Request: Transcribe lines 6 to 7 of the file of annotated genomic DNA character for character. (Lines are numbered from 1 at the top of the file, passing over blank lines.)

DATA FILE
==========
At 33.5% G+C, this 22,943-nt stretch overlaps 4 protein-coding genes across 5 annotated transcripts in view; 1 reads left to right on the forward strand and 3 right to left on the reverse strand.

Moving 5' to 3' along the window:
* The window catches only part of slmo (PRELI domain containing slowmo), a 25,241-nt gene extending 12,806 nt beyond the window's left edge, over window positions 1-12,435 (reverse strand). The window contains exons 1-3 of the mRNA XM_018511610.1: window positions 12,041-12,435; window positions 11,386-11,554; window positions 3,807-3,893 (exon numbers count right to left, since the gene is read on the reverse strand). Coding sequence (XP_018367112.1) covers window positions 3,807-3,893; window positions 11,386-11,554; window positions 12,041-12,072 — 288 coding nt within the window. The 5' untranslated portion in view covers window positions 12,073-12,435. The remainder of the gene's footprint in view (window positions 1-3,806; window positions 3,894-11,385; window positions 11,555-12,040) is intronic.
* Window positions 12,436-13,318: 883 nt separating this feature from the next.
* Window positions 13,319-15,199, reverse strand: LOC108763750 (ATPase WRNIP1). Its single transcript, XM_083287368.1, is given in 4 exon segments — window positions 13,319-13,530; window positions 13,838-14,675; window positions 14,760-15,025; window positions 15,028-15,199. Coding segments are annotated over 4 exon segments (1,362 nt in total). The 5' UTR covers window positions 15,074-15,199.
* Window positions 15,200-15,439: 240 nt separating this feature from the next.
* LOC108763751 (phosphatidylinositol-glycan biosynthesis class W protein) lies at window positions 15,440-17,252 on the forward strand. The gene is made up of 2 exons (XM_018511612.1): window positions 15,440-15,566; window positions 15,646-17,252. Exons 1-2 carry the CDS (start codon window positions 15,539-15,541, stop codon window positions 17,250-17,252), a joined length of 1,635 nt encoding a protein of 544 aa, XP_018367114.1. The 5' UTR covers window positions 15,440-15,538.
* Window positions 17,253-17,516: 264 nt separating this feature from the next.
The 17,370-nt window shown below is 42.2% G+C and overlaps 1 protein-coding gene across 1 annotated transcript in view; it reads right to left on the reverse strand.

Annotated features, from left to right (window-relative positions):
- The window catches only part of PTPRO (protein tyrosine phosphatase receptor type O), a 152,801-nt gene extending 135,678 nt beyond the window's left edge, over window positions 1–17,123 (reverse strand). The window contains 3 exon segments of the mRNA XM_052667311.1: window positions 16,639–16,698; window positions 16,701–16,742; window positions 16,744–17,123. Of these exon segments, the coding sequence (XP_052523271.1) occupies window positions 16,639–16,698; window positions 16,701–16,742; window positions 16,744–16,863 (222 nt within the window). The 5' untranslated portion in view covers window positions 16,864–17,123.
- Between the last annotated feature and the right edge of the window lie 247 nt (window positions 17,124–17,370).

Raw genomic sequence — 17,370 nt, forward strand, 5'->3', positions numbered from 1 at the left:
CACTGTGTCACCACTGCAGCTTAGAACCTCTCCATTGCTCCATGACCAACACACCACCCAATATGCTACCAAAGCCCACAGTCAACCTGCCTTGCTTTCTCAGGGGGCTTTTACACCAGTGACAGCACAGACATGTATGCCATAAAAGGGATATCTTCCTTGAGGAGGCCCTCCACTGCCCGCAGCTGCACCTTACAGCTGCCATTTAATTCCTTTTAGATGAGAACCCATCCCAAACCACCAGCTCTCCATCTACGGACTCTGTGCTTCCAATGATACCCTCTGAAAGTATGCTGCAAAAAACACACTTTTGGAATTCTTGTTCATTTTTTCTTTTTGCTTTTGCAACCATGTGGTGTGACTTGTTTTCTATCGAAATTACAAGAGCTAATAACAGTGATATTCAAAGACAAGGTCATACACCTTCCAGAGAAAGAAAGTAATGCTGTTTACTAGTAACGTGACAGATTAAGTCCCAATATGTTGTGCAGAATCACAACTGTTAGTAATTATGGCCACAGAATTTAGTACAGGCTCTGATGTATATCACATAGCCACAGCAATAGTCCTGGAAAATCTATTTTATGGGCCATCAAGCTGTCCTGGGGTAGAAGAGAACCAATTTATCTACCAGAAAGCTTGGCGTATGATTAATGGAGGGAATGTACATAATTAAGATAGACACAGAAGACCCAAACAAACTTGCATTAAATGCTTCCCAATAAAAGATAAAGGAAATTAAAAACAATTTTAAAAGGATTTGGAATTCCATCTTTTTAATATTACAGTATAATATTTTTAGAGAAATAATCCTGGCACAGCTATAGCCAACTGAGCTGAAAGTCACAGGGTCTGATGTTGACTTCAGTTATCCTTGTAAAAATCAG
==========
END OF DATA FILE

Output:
* Window positions 15,200-15,439: 240 nt separating this feature from the next.
* LOC108763751 (phosphatidylinositol-glycan biosynthesis class W protein) lies at window positions 15,440-17,252 on the forward strand. The gene is made up of 2 exons (XM_018511612.1): window positions 15,440-15,566; window positions 15,646-17,252. Exons 1-2 carry the CDS (start codon window positions 15,539-15,541, stop codon window positions 17,250-17,252), a joined length of 1,635 nt encoding a protein of 544 aa, XP_018367114.1. The 5' UTR covers window positions 15,440-15,538.